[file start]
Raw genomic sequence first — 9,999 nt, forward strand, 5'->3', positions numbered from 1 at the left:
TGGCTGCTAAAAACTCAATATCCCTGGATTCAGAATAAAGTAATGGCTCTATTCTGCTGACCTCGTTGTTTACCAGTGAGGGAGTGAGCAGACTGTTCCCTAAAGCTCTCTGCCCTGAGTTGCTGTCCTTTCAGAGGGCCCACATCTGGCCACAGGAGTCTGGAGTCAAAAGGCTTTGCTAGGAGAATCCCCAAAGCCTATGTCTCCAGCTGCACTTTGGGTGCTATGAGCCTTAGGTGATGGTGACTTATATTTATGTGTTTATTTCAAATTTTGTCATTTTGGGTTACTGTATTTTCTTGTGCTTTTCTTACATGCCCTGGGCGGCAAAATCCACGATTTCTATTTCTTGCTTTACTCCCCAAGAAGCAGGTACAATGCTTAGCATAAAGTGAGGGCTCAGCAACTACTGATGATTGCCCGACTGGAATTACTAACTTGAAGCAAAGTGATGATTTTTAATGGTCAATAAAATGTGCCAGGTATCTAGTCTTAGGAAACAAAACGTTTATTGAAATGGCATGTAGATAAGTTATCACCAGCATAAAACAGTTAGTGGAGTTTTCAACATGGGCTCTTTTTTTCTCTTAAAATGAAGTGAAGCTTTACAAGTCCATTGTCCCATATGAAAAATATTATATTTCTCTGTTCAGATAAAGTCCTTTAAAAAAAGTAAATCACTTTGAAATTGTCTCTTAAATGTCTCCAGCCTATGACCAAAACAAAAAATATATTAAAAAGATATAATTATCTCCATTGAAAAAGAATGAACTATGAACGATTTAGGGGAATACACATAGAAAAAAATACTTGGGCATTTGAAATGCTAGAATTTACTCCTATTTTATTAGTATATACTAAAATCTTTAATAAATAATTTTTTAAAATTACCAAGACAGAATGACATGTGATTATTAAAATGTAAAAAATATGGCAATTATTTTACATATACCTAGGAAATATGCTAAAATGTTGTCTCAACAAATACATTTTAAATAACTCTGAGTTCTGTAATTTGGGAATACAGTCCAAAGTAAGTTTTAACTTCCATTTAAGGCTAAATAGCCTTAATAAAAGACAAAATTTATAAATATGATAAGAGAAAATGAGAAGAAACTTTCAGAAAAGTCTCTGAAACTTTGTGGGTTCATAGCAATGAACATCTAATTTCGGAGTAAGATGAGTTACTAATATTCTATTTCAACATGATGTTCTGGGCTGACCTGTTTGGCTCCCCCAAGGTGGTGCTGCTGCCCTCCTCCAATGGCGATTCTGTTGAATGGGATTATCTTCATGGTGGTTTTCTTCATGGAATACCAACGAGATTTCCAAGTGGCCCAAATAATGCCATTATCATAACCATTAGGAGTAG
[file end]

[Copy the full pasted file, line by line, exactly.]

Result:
Raw genomic sequence first — 9,999 nt, forward strand, 5'->3', positions numbered from 1 at the left:
TGGCTGCTAAAAACTCAATATCCCTGGATTCAGAATAAAGTAATGGCTCTATTCTGCTGACCTCGTTGTTTACCAGTGAGGGAGTGAGCAGACTGTTCCCTAAAGCTCTCTGCCCTGAGTTGCTGTCCTTTCAGAGGGCCCACATCTGGCCACAGGAGTCTGGAGTCAAAAGGCTTTGCTAGGAGAATCCCCAAAGCCTATGTCTCCAGCTGCACTTTGGGTGCTATGAGCCTTAGGTGATGGTGACTTATATTTATGTGTTTATTTCAAATTTTGTCATTTTGGGTTACTGTATTTTCTTGTGCTTTTCTTACATGCCCTGGGCGGCAAAATCCACGATTTCTATTTCTTGCTTTACTCCCCAAGAAGCAGGTACAATGCTTAGCATAAAGTGAGGGCTCAGCAACTACTGATGATTGCCCGACTGGAATTACTAACTTGAAGCAAAGTGATGATTTTTAATGGTCAATAAAATGTGCCAGGTATCTAGTCTTAGGAAACAAAACGTTTATTGAAATGGCATGTAGATAAGTTATCACCAGCATAAAACAGTTAGTGGAGTTTTCAACATGGGCTCTTTTTTTCTCTTAAAATGAAGTGAAGCTTTACAAGTCCATTGTCCCATATGAAAAATATTATATTTCTCTGTTCAGATAAAGTCCTTTAAAAAAAGTAAATCACTTTGAAATTGTCTCTTAAATGTCTCCAGCCTATGACCAAAACAAAAAATATATTAAAAAGATATAATTATCTCCATTGAAAAAGAATGAACTATGAACGATTTAGGGGAATACACATAGAAAAAAATACTTGGGCATTTGAAATGCTAGAATTTACTCCTATTTTATTAGTATATACTAAAATCTTTAATAAATAATTTTTTAAAATTACCAAGACAGAATGACATGTGATTATTAAAATGTAAAAAATATGGCAATTATTTTACATATACCTAGGAAATATGCTAAAATGTTGTCTCAACAAATACATTTTAAATAACTCTGAGTTCTGTAATTTGGGAATACAGTCCAAAGTAAGTTTTAACTTCCATTTAAGGCTAAATAGCCTTAATAAAAGACAAAATTTATAAATATGATAAGAGAAAATGAGAAGAAACTTTCAGAAAAGTCTCTGAAACTTTGTGGGTTCATAGCAATGAACATCTAATTTCGGAGTAAGATGAGTTACTAATATTCTATTTCAACATGATGTTCTGGGCTGACCTGTTTGGCTCCCCCAAGGTGGTGCTGCTGCCCTCCTCCAATGGCGATTCTGTTGAATGGGATTATCTTCATGGTGGTTTTCTTCATGGAATACCAACGAGATTTCCAAGTGGCCCAAATAATGCCATTATCATAACCATTAGGAGTAG